Saturday, August 31, 2013

Turning the Mining Behavior of the Old Timers to Your Advantage (Part 2)

 (The old timers were good, but not perfect.)

As good as they could be at sniffing out and recovering gold, many old timers practiced mining behaviors that can be worked to your advantage. Here's a very important one for your consideration.

Before I get started I'd like to give kudos to an anonymous but very perceptive reader who commented on the previous post in this series. He obviously knows his prospecting and mining and was one step ahead of me. Good job!

What I'm passing along here is not brand new since I wrote about this potential advantage some years back. However, with the bulk of the Bedrock Dreams archives no longer available for free I think I should bring this tip forward again. It has significance and value, particularly to those of you who like research and are patient and thorough. If you're lucky as well...that's even better.

Mining Claim Abutments

First off, what I'm speaking to in this post is primarily targeted toward placer gold miners. There are undoubtedly instances where similar situations developed along hard-rock or lode gold claims, but I'm not going to be speaking to those directly, OK?

Gold Prospecting 
Gold Pans

A mining claim abutment is the narrow strip of ground lying on either side of the actual (or supposed) mining claim boundaries of a past or current claim. To look at this another way, claim abutments are not unlike those narrow zones on either side of a modern property line where the abutments are either legally or informally considered a "cushion" between two properties...a neutral zone of sorts.

Unwritten Rules

Nowadays it's not uncommon for some dredgers or placer miners to push the limits and work right to the very boundary lines of their claim and the adjoining claim or claims. In certain circumstances, unscrupulous types will even cross over their abutments into the neutral zone(s) of their neighbors. I know...I've seen this happen more than once. This is claim jumping, no matter how you slice it and not a practice you want to consider. Back in the 1980s I know of two separate instances where miners lost their lives (i.e., were murdered) for similar transgressions in California. That's how serious this can get.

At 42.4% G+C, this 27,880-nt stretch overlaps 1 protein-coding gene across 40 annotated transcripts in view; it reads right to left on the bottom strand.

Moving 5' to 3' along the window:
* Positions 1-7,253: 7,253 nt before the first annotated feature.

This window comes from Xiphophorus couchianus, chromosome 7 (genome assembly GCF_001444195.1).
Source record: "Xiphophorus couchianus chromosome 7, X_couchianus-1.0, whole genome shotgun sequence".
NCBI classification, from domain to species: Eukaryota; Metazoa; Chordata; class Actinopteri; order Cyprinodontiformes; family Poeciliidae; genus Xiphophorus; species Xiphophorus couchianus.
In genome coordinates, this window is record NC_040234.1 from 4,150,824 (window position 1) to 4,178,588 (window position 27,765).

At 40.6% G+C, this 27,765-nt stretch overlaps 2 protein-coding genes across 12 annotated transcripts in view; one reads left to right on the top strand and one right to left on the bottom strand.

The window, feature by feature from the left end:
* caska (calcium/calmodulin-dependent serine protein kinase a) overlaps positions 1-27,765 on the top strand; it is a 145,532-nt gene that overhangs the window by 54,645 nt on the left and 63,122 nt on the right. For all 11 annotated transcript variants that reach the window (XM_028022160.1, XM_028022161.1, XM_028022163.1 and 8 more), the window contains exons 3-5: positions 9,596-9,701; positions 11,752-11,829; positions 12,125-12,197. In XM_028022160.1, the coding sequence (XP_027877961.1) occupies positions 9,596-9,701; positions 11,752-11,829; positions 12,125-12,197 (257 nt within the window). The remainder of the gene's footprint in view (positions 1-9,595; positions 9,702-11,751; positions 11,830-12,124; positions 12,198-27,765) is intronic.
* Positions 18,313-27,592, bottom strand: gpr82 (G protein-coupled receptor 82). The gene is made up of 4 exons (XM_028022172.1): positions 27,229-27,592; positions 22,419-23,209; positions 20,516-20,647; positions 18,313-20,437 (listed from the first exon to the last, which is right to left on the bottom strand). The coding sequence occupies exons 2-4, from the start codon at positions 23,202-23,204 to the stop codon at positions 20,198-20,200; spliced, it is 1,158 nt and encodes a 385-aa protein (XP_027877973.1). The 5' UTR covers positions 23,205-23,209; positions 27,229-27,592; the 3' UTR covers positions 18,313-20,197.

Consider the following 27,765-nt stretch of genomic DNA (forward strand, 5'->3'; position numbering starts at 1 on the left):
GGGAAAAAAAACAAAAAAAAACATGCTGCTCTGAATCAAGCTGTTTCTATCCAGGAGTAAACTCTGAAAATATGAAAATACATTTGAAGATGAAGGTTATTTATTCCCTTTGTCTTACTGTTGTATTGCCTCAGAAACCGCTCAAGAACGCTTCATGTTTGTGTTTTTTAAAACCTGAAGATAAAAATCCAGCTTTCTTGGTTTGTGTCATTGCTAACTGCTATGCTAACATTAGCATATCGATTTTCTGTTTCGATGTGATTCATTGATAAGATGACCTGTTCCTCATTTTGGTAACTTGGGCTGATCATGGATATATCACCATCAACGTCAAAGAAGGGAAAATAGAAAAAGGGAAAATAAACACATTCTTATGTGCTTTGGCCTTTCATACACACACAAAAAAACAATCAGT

Back in the day, the old timers had even less patience for claim jumpers and other unsavory types. Similar to those instances I just mentioned, in the old days if a miner got carried away and ended up too close to, or crossed over that abutment, bad things were bound to happen...from heated arguments to fisticuffs, or in numerous documented instances, to being gunned down or strung up from a nearby tree. As you already know, many of the early mining camps were very lawless places and it was up to the miners themselves to "police" things the way they saw fit. There were unwritten rules in the mines in those days and violations of those rules were taken seriously. Vestiges of this attitude carried right on into the early 1900s and even the Depression-era 1930s here in the United States.

(Mining claim boundaries are the key...but you'll need to find inactive, abandoned, or better yet...historical abutments that most aren't aware of.)

All this said, most of the old timers were very good about respecting claim boundaries and abutments. They would typically err on the side of caution in this regard and when they worked close to an adjoining claim they would typically leave a cushion of at least a foot or two on their side of the line untouched, as did their neighbors on adjoining claims.

Research, Luck, or?

These narrow neutral zones were virgin gold ground back then. They still are, providing you can locate one. Since most old-timer placer claim lines ran from the center of a wash or stream and up the banks to adjoining terraces or hillsides, these narrow strips held a lot of gravel and sometimes more gold than you and I have ever seen (or will see). Find one of these old abutments and you'll be sitting in the cat bird seat (at least for a while).